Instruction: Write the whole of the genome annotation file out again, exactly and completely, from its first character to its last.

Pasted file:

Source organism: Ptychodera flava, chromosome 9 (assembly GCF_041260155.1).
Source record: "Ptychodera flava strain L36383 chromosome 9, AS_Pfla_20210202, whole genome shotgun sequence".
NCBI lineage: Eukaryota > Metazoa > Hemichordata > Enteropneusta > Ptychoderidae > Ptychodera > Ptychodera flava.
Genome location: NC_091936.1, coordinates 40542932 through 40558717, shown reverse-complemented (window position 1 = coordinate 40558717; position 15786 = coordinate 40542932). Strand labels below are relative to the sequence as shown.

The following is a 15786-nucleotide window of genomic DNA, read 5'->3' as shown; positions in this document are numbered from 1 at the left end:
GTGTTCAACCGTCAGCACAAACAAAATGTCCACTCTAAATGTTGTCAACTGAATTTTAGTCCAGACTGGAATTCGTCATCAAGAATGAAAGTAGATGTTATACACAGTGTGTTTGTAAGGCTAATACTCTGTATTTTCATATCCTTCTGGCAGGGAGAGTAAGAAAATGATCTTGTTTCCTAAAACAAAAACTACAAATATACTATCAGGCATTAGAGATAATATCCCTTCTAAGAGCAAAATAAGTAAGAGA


Source organism: Ptychodera flava, chromosome 9 (assembly GCF_041260155.1).
Source record: "Ptychodera flava strain L36383 chromosome 9, AS_Pfla_20210202, whole genome shotgun sequence".
NCBI lineage: Eukaryota > Metazoa > Hemichordata > Enteropneusta > Ptychoderidae > Ptychodera > Ptychodera flava.
Genome location: NC_091936.1, coordinates 40542932 through 40558717, shown reverse-complemented (window position 1 = coordinate 40558717; position 15786 = coordinate 40542932). Strand labels below are relative to the sequence as shown.

The following is a 15786-nucleotide window of genomic DNA, read 5'->3' as shown; positions in this document are numbered from 1 at the left end:
GTGTTCAACCGTCAGCACAAACAAAATGTCCACTCTAAATGTTGTCAACTGAATTTTAGTCCAGACTGGAATTCGTCATCAAGAATGAAAGTAGATGTTATACACAGTGTGTTTGTAAGGCTAATACTCTGTATTTTCATATCCTTCTGGCAGGGAGAGTAAGAAAATGATCTTGTTTCCTAAAACAAAAACTACAAATATACTATCAGGCATTAGAGATAATATCCCTTCTAAGAGCAAAATAAGTAAGAGA